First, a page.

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Dublin: 2 °C Saturday 16 November, 2019

Sitdown Sunday: The 24 deadliest longreads from 2016

Two from every month, just for you to enjoy.

THROUGHOUT 2016, WE’VE brought you seen longreads a week, in Sitdown Sunday – but you might not have caught them all.

So sit back with a cuppa and enjoy two of our favourite longreads from each month of last year.

If you want even more to read, you can check out all of the year’s longreads here.


Daisy Ridley Wax Figure Unveiling at Madame Tussauds - London Daisy Ridley's new wax figure, as Rey in Star Wars: The Force Awakens, is revealed at Madame Tussauds in London. Source: EMPICS Entertainment

Girls explain Star Wars to You

Irish writer Sarah Maria Griffin writes about the transformative experience of watching Star Wars: The Force Awakens, and seeing a character like Rey – a strong woman in a movie that celebrates the diversity of its cast.

(Scannain, approx 16 mins reading time)

It dawned on me extremely slowly that Rey was, in fact, not a love interest, or a B-Plot. I was on the edge of my seat, waiting for a gold-bikini scene. Waiting for her to have been written as all feist, no capability. Waiting for her to give up, already having given up on characters like her written by men a long, long time ago.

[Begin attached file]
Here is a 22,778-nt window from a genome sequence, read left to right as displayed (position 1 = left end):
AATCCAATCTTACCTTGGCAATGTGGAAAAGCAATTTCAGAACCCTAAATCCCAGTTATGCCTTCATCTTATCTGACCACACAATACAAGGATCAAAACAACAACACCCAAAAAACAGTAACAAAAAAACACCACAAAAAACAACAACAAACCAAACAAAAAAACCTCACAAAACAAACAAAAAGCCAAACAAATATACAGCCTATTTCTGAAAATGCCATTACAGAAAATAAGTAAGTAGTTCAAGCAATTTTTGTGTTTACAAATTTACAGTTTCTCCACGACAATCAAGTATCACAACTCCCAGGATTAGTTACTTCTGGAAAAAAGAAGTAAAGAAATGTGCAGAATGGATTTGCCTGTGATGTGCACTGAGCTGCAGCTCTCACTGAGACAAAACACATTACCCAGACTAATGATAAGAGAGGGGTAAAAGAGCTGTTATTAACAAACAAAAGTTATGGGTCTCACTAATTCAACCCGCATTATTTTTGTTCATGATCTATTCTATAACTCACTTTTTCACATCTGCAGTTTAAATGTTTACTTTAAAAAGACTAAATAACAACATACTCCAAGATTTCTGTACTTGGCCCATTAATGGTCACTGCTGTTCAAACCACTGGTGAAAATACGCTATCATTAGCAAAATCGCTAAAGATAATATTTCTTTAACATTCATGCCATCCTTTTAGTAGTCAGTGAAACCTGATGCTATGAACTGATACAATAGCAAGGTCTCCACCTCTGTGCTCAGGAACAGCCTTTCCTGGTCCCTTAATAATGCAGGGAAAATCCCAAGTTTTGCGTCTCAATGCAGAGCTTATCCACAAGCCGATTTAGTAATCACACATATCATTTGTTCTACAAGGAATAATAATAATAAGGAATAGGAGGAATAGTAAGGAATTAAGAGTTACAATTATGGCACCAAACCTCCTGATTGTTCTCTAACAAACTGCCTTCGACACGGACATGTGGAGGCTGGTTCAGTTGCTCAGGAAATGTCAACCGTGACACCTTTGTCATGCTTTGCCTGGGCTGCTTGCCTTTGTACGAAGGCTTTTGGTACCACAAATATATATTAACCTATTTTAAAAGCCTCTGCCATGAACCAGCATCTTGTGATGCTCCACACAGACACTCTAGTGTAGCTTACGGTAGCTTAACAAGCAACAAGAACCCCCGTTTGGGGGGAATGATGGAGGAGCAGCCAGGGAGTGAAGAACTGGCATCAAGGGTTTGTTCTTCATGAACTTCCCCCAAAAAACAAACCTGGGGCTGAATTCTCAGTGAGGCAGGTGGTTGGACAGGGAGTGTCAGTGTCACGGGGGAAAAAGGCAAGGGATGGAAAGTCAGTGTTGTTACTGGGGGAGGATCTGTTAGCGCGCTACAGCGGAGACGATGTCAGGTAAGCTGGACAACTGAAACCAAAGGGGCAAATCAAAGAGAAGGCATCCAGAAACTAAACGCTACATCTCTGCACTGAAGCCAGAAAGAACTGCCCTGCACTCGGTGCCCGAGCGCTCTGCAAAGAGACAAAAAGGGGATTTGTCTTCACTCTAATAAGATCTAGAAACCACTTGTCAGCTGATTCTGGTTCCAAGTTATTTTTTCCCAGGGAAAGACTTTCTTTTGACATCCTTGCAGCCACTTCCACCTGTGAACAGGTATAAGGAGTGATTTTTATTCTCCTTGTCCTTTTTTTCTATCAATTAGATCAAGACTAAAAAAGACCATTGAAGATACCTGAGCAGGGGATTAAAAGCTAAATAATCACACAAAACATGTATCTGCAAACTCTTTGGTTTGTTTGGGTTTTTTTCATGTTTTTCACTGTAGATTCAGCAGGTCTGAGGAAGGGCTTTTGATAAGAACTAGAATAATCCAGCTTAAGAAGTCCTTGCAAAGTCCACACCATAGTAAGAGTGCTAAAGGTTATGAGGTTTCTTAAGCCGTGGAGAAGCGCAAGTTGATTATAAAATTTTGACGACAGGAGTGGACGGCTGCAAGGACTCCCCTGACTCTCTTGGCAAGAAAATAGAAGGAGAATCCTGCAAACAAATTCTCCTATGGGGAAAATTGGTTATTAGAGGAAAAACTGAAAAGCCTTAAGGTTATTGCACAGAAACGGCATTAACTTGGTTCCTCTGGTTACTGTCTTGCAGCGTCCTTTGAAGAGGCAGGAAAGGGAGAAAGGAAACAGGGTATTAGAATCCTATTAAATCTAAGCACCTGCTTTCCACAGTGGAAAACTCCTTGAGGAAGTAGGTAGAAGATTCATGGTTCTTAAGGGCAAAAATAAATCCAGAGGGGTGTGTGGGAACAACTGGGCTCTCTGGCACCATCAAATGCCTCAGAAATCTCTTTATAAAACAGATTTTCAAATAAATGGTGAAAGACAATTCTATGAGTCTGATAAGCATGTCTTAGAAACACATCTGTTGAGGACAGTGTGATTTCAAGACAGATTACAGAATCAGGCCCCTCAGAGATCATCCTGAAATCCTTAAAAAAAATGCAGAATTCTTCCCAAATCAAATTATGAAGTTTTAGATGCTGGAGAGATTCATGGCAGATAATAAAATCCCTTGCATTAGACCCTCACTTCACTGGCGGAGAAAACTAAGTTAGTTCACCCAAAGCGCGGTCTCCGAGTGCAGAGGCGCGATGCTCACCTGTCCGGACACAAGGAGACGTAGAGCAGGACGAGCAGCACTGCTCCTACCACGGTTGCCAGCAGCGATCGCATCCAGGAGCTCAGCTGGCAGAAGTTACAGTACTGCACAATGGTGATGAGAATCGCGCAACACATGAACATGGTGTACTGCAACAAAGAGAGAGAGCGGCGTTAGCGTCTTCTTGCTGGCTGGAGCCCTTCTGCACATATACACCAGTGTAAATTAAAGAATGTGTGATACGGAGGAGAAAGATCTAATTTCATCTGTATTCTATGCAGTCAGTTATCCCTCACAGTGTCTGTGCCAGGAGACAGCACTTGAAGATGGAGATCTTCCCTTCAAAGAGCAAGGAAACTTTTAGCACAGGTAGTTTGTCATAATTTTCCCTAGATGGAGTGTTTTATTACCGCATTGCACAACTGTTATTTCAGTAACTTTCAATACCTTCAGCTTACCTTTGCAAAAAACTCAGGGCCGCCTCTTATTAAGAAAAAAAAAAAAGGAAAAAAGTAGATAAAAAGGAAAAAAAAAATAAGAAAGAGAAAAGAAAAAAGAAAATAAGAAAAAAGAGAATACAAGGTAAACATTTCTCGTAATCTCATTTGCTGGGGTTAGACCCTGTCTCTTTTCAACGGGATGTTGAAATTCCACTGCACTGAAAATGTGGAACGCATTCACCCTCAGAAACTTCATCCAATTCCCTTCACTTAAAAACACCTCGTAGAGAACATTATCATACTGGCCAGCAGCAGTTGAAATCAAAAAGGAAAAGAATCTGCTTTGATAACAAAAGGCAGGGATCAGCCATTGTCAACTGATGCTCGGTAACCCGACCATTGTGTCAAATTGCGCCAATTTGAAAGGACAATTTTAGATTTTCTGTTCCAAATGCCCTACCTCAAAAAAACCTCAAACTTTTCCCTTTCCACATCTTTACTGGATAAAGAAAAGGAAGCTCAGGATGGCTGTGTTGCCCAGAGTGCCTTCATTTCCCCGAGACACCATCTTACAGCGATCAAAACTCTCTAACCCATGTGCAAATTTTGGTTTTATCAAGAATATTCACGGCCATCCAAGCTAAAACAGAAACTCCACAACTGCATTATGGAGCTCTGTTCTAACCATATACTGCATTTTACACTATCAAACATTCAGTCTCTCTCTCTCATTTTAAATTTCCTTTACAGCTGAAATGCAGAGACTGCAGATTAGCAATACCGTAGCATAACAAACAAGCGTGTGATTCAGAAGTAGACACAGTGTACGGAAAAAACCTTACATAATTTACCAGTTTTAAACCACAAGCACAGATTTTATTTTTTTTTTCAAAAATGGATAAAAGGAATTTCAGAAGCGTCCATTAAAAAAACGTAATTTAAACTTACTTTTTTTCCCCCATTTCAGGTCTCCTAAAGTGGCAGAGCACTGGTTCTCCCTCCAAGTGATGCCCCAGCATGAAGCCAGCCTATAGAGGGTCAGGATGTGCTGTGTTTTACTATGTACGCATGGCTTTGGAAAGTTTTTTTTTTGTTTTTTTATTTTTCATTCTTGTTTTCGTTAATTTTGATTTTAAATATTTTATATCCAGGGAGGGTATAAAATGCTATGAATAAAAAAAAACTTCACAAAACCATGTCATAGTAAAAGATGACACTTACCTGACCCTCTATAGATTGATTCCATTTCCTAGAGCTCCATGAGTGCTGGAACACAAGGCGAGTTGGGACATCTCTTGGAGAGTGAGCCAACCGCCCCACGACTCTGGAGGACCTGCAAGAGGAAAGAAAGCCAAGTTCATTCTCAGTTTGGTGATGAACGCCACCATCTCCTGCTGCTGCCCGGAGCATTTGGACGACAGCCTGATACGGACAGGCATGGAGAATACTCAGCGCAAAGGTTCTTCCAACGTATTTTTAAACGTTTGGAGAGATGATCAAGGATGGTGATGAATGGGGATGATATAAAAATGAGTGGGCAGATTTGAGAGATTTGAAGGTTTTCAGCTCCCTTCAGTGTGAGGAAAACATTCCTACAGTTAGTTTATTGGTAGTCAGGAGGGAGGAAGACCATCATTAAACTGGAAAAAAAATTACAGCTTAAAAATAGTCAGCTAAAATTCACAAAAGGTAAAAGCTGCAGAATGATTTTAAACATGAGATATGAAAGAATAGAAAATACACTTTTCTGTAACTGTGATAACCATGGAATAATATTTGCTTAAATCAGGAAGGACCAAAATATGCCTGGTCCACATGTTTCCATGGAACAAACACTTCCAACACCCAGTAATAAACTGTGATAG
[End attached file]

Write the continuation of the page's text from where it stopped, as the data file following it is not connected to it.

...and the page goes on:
Bowie and Me

It was a sad month. First Bowie, then Alan Rickman, both gone. Back in 2013, the Guardian interviewed people who were involved with Bowie’s career, and it’s a fascinating look at how he worked with people.

(The Guardian, approx 23 mins reading time)

He’s an emotional, passionate person who put everything into the music. I’ve seen him in the studio burst out crying after finishing a song – Life On Mars springs to mind. After some gigs, he’d say, “The audience were a bit quiet.” I’d say, “David, they’re staring at you with their mouths open.” He had created this fierce storm, but he was the only one in it. He felt as if everyone was feeding off him, like leeches.


They adopted her – but did they kill her? 

Rosario Porto and Alfonso Basterra adopted a baby girl, Asunta Fong Yang, from China. She was a gifted child, who spent her weekends attending classes in everything from French to ballet. But then, at the age of 12, she was found dead.

(The Guardian, approx 30 mins reading time)